PENTECOST -B- May 23, 2021

Acts 2: 1-11; Ps. 104; I Cor 12: 3b-7, 12-13; John 20: 19-23

by Jude Siciliano, OP

Dear Preachers:


Today we celebrate God’s gift of the Holy Spirit to Jesus’ fledgling community – and to us. This is not the first mention of the Spirit in the Scriptures. The Hebrew word for spirit ("ruah") occurs over 300 times in the Hebrew Scriptures, from the very first chapter of Genesis. "Ruah" means "breath." The beginning of Genesis tells us, God’s Spirit was "sweeping over the waters of chaos and darkness. God forms the first human from the soil and breathes life into it and the human begins to breathe. Later, in the Bible’s Wisdom Literature, "ruah" is identified with wisdom and usually personified as a woman ("Lady Wisdom"). Lady Wisdom is the source of new vision and guidance for judging reality. Wisdom transforms those who receive it.

Since it is Pentecost our three readings and Responsorial Psalm highlight the diverse activities and manifestations of the Spirit. Today’s gospel passage from John recalls the opening words of his gospel, which announced something new is about to happen, "In the beginning was the Word...." John echoes and reminds us of the first words of Genesis, "In the beginning...", when the Spirit of God hovered over the dark and chaos and God spoke, "Let there be light..." and it happened. God’s Spirit was with the struggling Israelite community from its beginning, sustaining their faith. Jesus’ resurrection is a new first day, when the Word of God is breathing into a fallen humanity to raise them up to a new creation.

The Acts of the Apostles describes the gift of the Spirit with dramatic images of wind and fiery tongues, manifestations of power and new life. John shows another side of the Spirit, as a quiet and gentle breath; a another allusion to the Creation account. With his creative breath the resurrected Jesus breathes over and creates new life in his timid disciples. His breath transforms the disciples huddled in fear to become a unified and courageous community sent forth to preach forgiveness and reconciliation between God and among all peoples. Pentecost is not a once-for-all feast, but an ongoing celebration of the gift of God’s Spirit, who is always with us, inseparable from believers.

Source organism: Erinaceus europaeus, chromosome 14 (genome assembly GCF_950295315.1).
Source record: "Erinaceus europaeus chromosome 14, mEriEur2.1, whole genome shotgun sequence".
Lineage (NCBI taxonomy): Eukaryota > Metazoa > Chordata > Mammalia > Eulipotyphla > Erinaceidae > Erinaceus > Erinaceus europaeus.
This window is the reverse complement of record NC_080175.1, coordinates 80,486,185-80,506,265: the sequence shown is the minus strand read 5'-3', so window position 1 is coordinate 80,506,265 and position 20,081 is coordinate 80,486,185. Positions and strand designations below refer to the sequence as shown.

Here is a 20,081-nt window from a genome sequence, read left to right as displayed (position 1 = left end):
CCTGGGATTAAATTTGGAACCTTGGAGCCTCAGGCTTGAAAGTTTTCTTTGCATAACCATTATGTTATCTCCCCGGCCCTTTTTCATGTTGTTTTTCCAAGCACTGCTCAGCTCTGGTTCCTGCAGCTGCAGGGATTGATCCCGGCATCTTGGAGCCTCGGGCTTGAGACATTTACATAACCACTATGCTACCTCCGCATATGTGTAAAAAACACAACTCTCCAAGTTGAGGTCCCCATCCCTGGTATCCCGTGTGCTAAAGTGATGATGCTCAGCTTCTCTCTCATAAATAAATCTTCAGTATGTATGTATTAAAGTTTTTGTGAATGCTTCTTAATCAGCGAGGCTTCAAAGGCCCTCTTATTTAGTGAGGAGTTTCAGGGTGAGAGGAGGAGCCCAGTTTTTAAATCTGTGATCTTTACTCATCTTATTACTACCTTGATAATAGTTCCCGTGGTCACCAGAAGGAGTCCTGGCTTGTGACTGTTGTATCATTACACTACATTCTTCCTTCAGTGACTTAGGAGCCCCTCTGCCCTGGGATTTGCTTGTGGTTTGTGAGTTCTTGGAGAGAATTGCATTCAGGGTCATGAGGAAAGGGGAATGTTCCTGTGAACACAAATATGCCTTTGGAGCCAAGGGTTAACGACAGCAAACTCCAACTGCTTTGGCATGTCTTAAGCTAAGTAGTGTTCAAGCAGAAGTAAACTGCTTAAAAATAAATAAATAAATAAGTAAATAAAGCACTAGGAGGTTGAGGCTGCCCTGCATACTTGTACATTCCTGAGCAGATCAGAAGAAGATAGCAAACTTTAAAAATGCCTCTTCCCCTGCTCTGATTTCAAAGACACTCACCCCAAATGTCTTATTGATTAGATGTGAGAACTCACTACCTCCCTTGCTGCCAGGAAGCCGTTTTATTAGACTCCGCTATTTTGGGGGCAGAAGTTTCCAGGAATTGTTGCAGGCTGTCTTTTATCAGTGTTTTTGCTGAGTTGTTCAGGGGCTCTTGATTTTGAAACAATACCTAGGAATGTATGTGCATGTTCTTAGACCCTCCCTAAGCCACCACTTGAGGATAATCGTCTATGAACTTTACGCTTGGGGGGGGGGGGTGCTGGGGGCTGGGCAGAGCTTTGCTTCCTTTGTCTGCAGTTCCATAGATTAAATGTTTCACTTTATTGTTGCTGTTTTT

Jesus breathed the Spirit in his disciples and offered them peace, not just for themselves, but for a very concrete purpose, to make peace among those who have sinned and are alienated from God. John assures us today that the Spirit will always be with disciples – as present as their own breath. The Spirit enables us to do what Jesus promised: "I solemnly assure you the one who has faith in me will do the works I do and greater far then these" (14:12).

The Scriptures give us insights into the activities of the Spirit. It is as gentle as breath, because some situations require us to pause and take a breath – as a reminder of the ever-present breath of the Spirit – then to speak and act. Other situations, like peacemaking, forgiving, working tirelessly for the poor and the work of justice, require what Acts also tells us about the Spirit: it is with us like a "driving wind," and gifts us with language – just what we Christians need for the long haul in a sometimes-resistant church and world.